- The Washington Times - Monday, December 3, 2012

The year after President Obama singled out the company for creating lots of American jobs, California-based Tesla Motors became the focus of a federal probe into whether the automaker was using foreign instead of American parts in manufacturing their electric vehicles, records show.

The Immigration and Customs Enforcement (ICE) investigation centered on whether the company was using its foreign trade zone status to bypass federal loan requirements that companies must buy American, according to documents obtained through the Freedom of Information Act.

Click here to view the investigative memo (PDF)

Tesla closed on a $465 million federal loan with the U.S. Department of Energy in early 2010. Founded in 2003, the company sells its electric Model S luxury sedan for anywhere from $49,000 to $97,900, after federal tax credits.

ICE investigators first approached the Department of Energy’s Office of Inspector General one year ago this week, months before the company’s application for “subzone” trade zone status was approved in September.

ICE investigators sought loan documents from the Energy Department because they were “looking into whether Tesla Motors is using foreign-made parts in manufacturing their vehicles rather than U.S.-made parts,” according to an Energy Department inspector general memo obtained by The Times.

The ICE official, whose name was redacted in records provided to The Times, also said the agency was “proactively investigating” whether Tesla was using its foreign trade zone status to bypass loan requirements that “may stipulate companies must buy American,” records state.

Created in the 1930s, federally approved “foreign trade zones” designate certain areas at or near a customs port of entry as locations where products can be imported without the usual customs entry procedures and import duties.

Tesla’s application for a “subzone” within the city of San Jose’s foreign trade zone was approved on Sept. 20, according to federal records.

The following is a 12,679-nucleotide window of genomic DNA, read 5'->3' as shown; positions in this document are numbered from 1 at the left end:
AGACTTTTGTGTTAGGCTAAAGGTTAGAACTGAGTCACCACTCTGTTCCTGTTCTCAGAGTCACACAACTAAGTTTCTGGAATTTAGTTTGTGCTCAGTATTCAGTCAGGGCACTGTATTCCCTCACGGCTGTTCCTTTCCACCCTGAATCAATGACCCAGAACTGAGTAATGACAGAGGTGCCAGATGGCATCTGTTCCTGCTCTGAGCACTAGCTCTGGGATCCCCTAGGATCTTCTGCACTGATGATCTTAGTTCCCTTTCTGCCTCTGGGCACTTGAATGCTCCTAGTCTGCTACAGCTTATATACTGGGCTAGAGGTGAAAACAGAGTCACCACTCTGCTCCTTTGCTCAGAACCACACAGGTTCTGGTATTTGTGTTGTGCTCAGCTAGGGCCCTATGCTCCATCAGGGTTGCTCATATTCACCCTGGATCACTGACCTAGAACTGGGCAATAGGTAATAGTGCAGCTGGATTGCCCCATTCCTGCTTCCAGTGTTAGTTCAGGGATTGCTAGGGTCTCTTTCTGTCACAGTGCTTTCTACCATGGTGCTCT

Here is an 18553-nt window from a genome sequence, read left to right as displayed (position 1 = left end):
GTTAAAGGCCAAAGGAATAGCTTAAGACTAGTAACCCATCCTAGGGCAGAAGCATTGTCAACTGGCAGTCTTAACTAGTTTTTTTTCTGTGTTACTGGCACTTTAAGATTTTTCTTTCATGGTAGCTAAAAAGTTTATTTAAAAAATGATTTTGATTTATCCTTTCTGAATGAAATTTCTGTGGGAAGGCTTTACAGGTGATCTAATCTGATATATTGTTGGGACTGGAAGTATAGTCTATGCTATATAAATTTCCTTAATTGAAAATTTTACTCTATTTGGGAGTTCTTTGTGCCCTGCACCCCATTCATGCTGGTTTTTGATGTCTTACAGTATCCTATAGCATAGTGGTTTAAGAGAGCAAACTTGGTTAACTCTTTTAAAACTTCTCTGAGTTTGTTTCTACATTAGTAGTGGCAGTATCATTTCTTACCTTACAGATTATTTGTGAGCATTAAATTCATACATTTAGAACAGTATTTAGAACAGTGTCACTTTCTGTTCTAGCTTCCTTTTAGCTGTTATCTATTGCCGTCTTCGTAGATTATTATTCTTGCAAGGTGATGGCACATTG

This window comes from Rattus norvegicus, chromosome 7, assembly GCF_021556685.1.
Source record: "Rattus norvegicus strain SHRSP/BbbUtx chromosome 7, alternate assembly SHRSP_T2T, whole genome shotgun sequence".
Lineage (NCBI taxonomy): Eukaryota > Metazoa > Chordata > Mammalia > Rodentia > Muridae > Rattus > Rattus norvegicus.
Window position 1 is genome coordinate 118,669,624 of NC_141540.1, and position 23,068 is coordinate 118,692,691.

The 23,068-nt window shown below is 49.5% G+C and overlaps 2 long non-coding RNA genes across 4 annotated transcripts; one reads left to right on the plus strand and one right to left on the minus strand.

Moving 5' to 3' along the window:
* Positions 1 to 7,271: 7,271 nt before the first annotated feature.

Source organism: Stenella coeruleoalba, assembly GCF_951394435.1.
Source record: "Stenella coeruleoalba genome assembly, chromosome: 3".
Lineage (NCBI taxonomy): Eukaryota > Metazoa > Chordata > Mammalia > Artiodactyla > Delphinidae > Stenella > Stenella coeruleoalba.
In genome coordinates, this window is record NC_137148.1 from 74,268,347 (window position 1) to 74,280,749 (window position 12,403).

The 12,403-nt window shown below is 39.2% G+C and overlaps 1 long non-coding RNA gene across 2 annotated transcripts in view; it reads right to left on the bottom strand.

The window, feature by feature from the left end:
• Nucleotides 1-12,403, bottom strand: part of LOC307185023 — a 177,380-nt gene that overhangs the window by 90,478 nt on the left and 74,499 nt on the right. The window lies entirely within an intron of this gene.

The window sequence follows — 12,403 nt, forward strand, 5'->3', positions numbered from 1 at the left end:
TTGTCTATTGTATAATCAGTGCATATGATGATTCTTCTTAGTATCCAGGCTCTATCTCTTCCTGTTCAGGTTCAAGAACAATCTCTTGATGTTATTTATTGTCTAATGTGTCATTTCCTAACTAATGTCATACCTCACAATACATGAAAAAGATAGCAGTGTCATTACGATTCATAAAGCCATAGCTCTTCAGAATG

The Energy Department watchdog office ultimately declined to join the probe, telling ICE that the federal loan to Tesla came about through a federal appropriations bill — not under Mr. Obama’s stimulus program.

While lots of taxpayer money was at stake either way, the difference in the funding source meant that the Tesla loan “does not have the same buy American requirement,” investigators from the Energy Department’s inspector general told ICE, according to records.

The details about the investigation came to light as a result of a request by The Times for final summaries for dozens of investigations by the Energy Department watchdog office for probes involving federal stimulus funds.

The two-page summary detailing the Energy Department watchdog’s limited involvement in the Tesla investigation provides no information on how, or whether, the customs probe concluded.

“As a matter of policy, we neither confirm nor the deny the existence of ongoing investigations,” said Gillian Christensen, a spokeswoman for Immigrations and Customs Enforcement.

Tesla makes no mention of the government investigation in its Securities and Exchange Commission disclosures, though there’s also no indication from the Energy Department investigative memo that the company was notified about the probe.

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